The feedback quote below from a p2i Network alumnus explains how they met with influential individuals at entrepreneurial training events and the impact it had on their entrepreneurial journey:

The I.E.C.T Summer School 2022 was an amazing experience. I started the programme full of doubts on whether I should really follow an entrepreneurial professional path and I ended more motivated than ever to make it happen. As well as learning how to realise my business idea through the programme; “networking” or meeting the people who can help me or people who can introduce me to the people who can help me was a key part of the programme. I met other young entrepreneurs, speakers, experts and mentors who provided me not only with their own inspiring stories, but they also provided ideas, insights, advice and support I need in my entrepreneurial journey. I would not have been able to find all this expertise by myself. For sure I will keep in touch with many of them.

- p2i Network Alumnus, I.E.C.T Summer School 2022

Ready to Network?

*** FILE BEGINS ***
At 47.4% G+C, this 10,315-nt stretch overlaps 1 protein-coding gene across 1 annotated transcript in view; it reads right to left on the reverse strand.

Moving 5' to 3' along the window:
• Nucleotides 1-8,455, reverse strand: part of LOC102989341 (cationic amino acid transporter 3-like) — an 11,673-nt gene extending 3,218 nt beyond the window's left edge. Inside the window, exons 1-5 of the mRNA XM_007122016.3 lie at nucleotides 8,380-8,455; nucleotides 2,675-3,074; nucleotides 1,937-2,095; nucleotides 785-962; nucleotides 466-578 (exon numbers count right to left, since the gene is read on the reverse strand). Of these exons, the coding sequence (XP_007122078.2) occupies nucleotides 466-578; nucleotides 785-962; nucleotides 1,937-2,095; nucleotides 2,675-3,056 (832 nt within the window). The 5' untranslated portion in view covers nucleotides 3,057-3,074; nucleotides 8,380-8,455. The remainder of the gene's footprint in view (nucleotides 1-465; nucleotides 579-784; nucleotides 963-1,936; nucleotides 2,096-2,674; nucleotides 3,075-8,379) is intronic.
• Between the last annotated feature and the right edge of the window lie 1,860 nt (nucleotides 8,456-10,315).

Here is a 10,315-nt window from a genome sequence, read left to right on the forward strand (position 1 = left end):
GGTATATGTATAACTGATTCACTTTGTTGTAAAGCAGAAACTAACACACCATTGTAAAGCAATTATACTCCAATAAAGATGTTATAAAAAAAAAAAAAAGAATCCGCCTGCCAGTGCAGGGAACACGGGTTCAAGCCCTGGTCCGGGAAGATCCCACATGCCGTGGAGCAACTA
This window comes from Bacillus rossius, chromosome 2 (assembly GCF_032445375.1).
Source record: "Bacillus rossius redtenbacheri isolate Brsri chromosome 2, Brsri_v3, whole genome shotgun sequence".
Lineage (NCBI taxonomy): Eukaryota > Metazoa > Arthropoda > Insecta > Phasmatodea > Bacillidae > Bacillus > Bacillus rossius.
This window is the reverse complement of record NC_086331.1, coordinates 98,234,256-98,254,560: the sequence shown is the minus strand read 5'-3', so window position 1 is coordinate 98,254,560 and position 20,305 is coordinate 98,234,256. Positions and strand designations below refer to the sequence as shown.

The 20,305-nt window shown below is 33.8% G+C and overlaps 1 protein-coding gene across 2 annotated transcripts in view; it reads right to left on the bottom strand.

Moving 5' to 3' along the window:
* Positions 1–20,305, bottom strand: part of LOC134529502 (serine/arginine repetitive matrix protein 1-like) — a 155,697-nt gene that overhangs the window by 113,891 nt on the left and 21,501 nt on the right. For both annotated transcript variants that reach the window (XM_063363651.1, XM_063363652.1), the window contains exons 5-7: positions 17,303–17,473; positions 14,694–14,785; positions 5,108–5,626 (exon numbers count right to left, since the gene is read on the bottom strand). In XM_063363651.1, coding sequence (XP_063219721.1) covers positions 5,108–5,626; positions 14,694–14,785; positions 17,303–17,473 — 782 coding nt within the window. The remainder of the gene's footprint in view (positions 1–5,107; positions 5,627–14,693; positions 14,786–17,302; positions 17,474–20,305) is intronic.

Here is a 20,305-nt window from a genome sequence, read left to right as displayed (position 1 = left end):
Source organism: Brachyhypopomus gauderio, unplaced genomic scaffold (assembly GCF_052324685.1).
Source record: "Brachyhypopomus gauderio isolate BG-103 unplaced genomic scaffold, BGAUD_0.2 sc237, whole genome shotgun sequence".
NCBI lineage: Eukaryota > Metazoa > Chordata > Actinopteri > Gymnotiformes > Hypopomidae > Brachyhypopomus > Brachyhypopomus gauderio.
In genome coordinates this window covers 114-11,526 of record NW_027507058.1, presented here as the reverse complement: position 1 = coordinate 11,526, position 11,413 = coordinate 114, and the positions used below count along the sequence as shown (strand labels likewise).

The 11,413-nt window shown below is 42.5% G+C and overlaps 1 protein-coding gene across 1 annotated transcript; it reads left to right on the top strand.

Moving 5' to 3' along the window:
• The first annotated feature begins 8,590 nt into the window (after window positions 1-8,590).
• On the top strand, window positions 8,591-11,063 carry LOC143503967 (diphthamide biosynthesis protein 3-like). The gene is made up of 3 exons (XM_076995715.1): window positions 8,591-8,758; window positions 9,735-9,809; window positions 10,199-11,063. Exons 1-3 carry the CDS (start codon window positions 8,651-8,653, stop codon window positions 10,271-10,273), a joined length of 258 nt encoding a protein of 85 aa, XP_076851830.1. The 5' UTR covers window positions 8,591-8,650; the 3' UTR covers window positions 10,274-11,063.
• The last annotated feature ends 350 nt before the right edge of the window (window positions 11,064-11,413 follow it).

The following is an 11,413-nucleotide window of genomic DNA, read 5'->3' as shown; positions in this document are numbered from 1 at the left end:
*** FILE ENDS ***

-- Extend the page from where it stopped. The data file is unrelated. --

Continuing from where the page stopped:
If you would like to get involved with the p2i Network to expand your own professional network and/or learn new skills, please see the upcoming opportunities below:

p2i: In Action Event, Paris 2022

Join us in Paris on 19th-21st October to learn how to develop your ideas into opportunities & network with international entrepreneurs & postdocs. 

Apply by 25th Sept:

p2i Network Online Course: "Empowering researchers to innovate"

Apply to join the next p2i online course cohort starting 4th November 2022. Familiarise yourself with the language, concepts, tools and frameworks used in the entrepreneurial world and get access to a practical step by step guide to support you with developing your idea into a business case: whether academic (for grants), in industry (for internal projects) or for a start-up. 

Apply here: by 11:59pm 26th October 2022.

Some feedback on the p2i Network online course: